I feel my heart beating fast. The tears started to fill up my eyes as I look out the window. Philippines looked so tiny down there. I started to miss it. Goodbye to my friends, my whole family, and the country I grew up in. This was a really long flight to the United States, but the closer I got, the more it would hit me that I would be in America. It will officially be 16 hours behind Philippines time, not 100% Filipino anymore, different foods, different weather, and being without my parents and siblings. It all kept hitting me increasingly. Did I save enough money to survive until my first American job? Will anyone hire a small, Filipino woman? Will I have enough clothes? The only thing that’s keeping me going is this “American Dream” everyone talks about in movies and the books I’ve read. I am almost there. “Hello Filipino Airlines, we all should be landing shortly. Keep your seatbelts fastened until we reach the gate. Thank you for riding with us. Welcome to Delaware.”
Since I only brought my whole life in one luggage, going through customs was easier than I thought. Afterwards I spotted my grandparents and my uncle at the entrance waiting for me. “REMEDIOS!!!” Yelled my grandmother as she ran towards me. Seeing them made me feel more excited and relieved to be here. My uncle migrated here first and petitioned my grandparents after, then they all became American citizens in the 60s. By 1989, they petitioned me and my siblings to migrate here, but my siblings were too comfortable with their lifestyle in the Philippines. As for me, I wanted more. I needed more. America has far more opportunities than the Philippines and I am now here to take them.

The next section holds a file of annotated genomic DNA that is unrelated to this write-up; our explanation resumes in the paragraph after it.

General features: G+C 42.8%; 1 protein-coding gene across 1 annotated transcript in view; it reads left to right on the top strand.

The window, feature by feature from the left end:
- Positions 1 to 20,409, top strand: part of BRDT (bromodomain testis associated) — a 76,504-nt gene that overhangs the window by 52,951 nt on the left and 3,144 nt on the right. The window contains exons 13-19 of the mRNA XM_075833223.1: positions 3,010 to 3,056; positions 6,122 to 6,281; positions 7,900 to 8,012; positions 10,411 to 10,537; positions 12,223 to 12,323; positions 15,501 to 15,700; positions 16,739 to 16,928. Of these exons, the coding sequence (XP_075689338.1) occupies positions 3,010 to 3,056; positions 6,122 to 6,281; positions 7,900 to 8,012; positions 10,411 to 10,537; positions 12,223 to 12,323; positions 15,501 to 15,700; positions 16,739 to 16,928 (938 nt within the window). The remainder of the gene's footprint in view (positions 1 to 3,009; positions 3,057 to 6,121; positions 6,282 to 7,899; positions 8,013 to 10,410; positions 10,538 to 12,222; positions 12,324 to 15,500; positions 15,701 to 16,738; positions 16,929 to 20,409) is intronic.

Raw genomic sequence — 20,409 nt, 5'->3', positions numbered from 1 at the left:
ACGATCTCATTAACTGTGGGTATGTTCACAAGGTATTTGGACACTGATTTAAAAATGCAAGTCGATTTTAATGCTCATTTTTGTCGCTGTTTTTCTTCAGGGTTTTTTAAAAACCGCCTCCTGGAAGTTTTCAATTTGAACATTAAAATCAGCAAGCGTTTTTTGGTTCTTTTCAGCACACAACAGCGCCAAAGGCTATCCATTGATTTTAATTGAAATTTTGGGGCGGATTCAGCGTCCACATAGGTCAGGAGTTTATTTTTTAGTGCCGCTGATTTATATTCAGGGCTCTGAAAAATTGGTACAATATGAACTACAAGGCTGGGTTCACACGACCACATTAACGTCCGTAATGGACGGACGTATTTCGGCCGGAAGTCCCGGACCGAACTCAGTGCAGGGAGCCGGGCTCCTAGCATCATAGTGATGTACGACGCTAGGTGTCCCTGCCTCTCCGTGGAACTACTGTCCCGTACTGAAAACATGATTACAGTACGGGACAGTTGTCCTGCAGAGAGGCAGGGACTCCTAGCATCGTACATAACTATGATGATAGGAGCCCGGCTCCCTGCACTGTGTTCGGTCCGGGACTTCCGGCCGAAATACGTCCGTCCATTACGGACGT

My uncle brought me to his house, where my grandparents were also staying at. It was late and I felt so jetlagged. I shared a bed with my grandparents. I was exhausted, yet overwhelmed that, not only was I not in my own bed anymore, but not in my own country anymore. The next morning, I immediately looked at any job openings in the newspapers, in my field of accounting. Using the landline, I called many companies, wrote down their addresses, and figured out how to mail my resume out to them. As I wait for any responds, I became a tourist and explored the state with my uncle. I would also spend time with my grandparents. Every night, I would call my family in the Philippines to update them.